He has also donated many comics and posters to kids at the local hospital and CanTeen for teenage cancer patients, and is always happy to do so. Perhaps the most unusual thing about Comic Zone is what lies beneath its checkered floors though. Originally a two storey McDonald’s, with ample seating in the basement, when Roberts and crew took over they were offered both floors, but though the prospect of an underground basement storage area was intriguing, the high rent was not. The space was then quickly snapped up by a local millionaire who now uses the space for his own storage purposes. Not for comics, but for motorbikes. 12 Ducatis to be exact, including one which Casey Stoner rode to a recent championship. If you go to Comic Zone on a Saturday you can occasionally hear the owner’s mechanic working on the bikes and then zipping out on them for a quick spin around the block.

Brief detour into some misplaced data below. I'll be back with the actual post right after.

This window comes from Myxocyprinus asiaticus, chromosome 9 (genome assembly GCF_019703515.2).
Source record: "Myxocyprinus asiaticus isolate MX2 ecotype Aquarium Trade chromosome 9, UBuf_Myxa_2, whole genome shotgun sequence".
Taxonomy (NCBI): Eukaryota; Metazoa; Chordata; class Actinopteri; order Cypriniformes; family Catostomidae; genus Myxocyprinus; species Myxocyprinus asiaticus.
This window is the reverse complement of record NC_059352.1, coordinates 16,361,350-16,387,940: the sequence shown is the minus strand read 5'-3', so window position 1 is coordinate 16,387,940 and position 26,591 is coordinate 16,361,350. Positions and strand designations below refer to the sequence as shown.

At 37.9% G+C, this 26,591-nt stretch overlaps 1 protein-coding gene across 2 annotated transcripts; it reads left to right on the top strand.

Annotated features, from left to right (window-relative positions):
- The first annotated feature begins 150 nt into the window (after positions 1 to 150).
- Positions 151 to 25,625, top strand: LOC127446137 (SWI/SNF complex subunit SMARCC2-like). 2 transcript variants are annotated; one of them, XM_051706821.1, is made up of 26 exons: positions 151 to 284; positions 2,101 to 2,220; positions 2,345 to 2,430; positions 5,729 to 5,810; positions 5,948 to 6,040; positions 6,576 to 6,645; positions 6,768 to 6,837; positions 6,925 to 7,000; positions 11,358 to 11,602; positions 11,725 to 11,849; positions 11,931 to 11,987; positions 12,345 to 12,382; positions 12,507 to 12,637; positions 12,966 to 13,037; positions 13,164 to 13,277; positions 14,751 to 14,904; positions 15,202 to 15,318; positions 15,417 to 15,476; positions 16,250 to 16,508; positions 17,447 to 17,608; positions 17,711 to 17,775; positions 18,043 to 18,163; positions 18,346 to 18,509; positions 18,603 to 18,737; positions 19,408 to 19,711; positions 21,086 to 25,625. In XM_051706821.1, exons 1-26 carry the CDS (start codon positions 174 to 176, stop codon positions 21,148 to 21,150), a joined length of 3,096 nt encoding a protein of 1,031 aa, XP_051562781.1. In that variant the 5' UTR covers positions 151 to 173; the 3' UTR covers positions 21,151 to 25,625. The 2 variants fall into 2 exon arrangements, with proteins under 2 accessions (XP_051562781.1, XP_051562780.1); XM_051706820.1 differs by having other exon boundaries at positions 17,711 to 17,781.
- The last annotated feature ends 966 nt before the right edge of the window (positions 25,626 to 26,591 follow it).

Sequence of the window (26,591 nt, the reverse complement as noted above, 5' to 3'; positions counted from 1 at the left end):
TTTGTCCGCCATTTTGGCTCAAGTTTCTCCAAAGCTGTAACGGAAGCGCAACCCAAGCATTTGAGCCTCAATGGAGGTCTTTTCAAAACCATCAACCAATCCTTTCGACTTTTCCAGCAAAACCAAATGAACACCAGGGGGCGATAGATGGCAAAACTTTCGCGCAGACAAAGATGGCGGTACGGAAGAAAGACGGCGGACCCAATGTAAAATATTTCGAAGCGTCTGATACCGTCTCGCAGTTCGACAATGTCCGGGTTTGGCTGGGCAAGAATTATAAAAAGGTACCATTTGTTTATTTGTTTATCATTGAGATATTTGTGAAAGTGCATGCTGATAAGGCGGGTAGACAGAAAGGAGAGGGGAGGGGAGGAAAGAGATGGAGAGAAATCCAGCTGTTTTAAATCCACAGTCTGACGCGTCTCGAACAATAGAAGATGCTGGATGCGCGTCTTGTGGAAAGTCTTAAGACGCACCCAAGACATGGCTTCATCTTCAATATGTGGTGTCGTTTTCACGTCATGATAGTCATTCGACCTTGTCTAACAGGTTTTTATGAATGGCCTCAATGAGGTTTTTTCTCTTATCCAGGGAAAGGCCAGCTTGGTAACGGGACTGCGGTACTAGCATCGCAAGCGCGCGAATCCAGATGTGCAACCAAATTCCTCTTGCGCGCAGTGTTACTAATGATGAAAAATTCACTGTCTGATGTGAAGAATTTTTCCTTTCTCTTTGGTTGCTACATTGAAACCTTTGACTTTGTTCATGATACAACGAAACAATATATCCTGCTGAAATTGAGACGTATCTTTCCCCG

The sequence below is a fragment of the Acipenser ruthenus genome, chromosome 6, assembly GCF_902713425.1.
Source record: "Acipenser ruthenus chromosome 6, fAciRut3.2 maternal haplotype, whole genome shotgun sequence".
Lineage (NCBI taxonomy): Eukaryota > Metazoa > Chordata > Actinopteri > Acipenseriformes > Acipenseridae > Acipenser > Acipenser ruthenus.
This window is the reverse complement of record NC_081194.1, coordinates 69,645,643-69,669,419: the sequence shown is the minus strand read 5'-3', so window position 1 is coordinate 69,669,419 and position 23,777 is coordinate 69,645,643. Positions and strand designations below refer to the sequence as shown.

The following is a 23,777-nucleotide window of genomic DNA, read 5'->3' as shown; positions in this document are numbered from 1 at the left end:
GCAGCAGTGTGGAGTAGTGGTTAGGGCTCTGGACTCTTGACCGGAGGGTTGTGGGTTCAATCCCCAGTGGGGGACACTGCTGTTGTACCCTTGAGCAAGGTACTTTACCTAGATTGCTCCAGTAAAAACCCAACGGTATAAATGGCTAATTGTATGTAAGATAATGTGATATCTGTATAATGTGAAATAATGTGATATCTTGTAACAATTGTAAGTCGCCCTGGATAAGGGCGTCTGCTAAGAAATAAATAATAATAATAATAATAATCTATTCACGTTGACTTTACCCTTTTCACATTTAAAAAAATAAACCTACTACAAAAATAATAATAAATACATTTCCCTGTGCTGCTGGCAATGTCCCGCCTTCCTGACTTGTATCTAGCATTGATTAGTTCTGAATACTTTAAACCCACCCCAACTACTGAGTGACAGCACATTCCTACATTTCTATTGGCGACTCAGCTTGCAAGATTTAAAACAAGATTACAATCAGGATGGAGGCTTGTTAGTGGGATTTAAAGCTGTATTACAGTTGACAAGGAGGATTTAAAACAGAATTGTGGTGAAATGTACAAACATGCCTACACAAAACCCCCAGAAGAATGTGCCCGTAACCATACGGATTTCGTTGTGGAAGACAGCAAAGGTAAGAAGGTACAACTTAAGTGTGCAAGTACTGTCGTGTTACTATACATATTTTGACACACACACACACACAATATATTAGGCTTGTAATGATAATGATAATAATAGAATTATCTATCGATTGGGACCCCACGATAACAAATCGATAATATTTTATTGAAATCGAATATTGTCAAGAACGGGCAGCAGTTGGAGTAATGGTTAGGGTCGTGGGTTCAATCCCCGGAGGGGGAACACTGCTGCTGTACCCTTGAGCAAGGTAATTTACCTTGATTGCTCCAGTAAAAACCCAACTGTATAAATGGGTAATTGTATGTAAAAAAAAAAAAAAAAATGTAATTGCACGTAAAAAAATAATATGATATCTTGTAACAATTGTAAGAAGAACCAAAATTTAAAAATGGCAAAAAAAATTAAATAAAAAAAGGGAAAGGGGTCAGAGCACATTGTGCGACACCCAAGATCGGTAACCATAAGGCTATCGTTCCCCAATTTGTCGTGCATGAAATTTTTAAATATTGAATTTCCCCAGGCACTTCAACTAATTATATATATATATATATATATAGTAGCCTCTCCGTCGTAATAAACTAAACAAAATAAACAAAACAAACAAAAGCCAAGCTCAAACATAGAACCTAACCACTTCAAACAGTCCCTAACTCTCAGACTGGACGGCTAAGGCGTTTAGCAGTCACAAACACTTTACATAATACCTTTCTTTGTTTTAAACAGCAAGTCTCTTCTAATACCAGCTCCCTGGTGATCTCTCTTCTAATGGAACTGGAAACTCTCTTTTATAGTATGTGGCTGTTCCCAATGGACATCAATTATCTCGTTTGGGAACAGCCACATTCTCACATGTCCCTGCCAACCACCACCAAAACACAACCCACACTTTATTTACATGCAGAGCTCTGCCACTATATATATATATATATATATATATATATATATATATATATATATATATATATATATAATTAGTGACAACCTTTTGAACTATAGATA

Being that Perth isn’t in America, new comics day is usually either Thursday or Friday. However, Roberts often drives to the airport to get the goods himself, ready for anxious customers as soon as possible. It’s touches like that, plus the relaxed atmosphere and charming staff that make it a happy place to get my weekly dose. It’s a great place and worth a visit if you’re ever in Perth. Drop by 572 Hay Street and try to avoid the McDonald’s burgers on the way. Really, us fanboys and girls in Perth are spoilt for choice. We may be far removed from the hub of comics fandom, but we’ve done pretty well so far.
Thanks a lot, Kris! Be sure to check out Kris’s site at Comic Book Jesus. I encourage you to send in your own stories about your comics-selling establishment. My e-mail address is firstname.lastname@example.org. Yeah, I have an e-mail address with the name of a 6th-century Merovingian king in it. You wanna make something of it?????